For Nicholas Galanin, a Tlingit and Unangax̂ artist and musician, memory and land are inevitably entwined. The 45-foot letters of Never Forget reference the Hollywood sign, which initially spelled out HOLLYWOODLAND and was erected to promote a whites-only development. Its timing coincided with a development in Palm Springs that also connected to the film industry: Studio contracts limited actors’ travel, contributing to the city’s rise as playground and refuge of the stars. Meanwhile, the white settler mythology of America as the land of the free, home of the brave was promoted in the West, and the landscape was cinematized through the same lens. Never Forget asks settler landowners to participate in the work by transferring land titles and management to local Indigenous communities. The work is a call to action and a reminder that land acknowledgments become only performative when they do not explicitly support the land back movement. Not only does the work transmit a shockwave of historical correction, but also promises to do so globally through social media.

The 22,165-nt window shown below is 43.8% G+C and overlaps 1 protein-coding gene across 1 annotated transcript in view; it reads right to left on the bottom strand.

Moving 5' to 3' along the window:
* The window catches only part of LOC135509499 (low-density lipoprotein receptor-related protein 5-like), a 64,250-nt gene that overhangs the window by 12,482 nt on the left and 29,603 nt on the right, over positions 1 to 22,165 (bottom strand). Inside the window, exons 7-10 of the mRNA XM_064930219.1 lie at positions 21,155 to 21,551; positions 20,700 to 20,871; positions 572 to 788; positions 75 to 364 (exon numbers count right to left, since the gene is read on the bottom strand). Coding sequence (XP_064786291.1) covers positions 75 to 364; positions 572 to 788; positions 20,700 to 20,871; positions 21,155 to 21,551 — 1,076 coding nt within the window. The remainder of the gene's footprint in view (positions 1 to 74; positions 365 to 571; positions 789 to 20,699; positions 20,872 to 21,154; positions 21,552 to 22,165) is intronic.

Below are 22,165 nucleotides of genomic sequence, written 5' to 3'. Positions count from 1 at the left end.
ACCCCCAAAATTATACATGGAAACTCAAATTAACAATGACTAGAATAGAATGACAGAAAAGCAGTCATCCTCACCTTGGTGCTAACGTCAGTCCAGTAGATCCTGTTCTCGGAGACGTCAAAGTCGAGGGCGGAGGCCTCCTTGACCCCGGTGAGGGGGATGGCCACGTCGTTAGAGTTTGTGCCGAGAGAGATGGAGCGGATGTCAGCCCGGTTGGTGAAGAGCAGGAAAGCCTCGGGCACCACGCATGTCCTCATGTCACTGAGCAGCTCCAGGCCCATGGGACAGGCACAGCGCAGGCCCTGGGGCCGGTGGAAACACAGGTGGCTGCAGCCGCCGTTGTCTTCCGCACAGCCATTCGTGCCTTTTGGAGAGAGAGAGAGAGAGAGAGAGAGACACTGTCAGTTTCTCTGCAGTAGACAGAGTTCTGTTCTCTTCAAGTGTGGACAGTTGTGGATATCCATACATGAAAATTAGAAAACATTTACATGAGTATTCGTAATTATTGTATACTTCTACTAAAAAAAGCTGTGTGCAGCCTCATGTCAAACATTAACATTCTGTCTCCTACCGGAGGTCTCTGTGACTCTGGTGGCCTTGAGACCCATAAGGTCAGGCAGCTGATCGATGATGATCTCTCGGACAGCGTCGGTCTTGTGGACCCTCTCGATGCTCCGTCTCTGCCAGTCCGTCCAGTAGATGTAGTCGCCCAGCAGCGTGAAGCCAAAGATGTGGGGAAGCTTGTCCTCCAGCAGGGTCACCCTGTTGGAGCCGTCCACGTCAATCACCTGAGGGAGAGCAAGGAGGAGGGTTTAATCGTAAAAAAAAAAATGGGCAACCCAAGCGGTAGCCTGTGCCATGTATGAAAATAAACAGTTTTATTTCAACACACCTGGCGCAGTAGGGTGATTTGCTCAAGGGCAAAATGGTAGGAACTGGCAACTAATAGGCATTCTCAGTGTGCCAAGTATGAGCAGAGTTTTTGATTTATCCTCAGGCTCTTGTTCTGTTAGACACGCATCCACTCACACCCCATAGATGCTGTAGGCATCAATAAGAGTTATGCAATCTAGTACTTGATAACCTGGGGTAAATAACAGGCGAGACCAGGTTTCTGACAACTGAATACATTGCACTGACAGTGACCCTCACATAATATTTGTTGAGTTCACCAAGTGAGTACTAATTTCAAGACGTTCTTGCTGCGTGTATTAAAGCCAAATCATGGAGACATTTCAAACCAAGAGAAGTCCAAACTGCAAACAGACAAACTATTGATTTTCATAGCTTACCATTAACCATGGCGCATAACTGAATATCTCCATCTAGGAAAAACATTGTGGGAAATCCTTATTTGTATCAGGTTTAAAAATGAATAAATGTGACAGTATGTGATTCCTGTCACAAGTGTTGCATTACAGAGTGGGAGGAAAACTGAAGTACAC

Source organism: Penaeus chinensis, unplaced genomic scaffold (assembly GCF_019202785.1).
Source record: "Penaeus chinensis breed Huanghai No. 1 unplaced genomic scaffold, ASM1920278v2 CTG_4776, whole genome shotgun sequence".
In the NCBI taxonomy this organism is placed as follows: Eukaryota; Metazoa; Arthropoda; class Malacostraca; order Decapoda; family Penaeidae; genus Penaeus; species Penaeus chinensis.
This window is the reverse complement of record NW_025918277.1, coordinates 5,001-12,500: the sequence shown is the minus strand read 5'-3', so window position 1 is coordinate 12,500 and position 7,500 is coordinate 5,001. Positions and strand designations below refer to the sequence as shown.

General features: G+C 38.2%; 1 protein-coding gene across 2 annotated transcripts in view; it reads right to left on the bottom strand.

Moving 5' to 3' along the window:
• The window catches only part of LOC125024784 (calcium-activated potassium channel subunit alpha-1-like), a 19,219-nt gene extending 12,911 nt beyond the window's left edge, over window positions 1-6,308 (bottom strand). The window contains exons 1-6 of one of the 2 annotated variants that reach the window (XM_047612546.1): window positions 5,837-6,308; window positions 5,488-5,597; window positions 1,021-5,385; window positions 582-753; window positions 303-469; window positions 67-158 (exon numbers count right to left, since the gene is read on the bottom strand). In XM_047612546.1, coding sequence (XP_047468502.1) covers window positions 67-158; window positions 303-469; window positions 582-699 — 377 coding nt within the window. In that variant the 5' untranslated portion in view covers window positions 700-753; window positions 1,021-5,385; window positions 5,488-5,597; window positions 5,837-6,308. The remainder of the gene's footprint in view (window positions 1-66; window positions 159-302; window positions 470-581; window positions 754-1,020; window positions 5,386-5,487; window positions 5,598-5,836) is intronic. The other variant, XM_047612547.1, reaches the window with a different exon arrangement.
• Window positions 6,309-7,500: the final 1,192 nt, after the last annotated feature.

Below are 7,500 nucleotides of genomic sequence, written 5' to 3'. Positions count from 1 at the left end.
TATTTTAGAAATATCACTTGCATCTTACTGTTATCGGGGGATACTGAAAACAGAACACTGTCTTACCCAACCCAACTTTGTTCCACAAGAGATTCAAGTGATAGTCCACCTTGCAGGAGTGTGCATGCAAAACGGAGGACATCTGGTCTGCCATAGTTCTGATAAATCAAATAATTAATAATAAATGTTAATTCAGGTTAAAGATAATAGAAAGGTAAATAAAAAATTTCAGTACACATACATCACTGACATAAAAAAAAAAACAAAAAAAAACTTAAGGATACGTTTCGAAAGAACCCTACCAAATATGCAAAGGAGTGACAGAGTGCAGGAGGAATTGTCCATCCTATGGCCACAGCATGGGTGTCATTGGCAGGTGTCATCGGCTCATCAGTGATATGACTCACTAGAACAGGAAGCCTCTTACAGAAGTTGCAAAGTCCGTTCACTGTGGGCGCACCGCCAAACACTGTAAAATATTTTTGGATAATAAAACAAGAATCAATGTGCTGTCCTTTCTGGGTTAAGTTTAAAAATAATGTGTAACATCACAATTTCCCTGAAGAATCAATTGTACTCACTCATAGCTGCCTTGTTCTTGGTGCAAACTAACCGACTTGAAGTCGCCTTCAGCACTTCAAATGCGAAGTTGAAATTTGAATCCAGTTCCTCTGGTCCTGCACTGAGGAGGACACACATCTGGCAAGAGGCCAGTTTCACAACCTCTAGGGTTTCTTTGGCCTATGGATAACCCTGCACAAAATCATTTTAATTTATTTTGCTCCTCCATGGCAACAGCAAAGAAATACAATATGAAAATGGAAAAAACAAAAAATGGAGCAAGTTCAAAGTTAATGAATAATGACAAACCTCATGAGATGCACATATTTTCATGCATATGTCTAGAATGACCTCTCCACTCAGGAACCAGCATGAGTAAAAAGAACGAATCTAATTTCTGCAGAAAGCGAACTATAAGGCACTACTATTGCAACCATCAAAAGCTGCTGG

Nicholas Galanin (Sitka, Alaska, 1979) offers a perspective rooted in his connection to the land and intentionally broad engagement with contemporary culture. For more than a decade, he has been embedding incisive observation into his work, investigating and expanding intersections of culture and concept in form, image, and sound. His works are vessels of knowledge, culture, and technology — inherently political, generous, unflinching, and poetic. His expansive practice includes numerous collaborations with visual and recording artists. He is a member of two artist collectives: Black Constellation and Winter Count. In 2018, his work was included in Unsettled: Art on the New Frontier at Palm Springs Art Museum, and he participated in the 2019 Whitney Biennial and the 2020 Biennale of Sydney.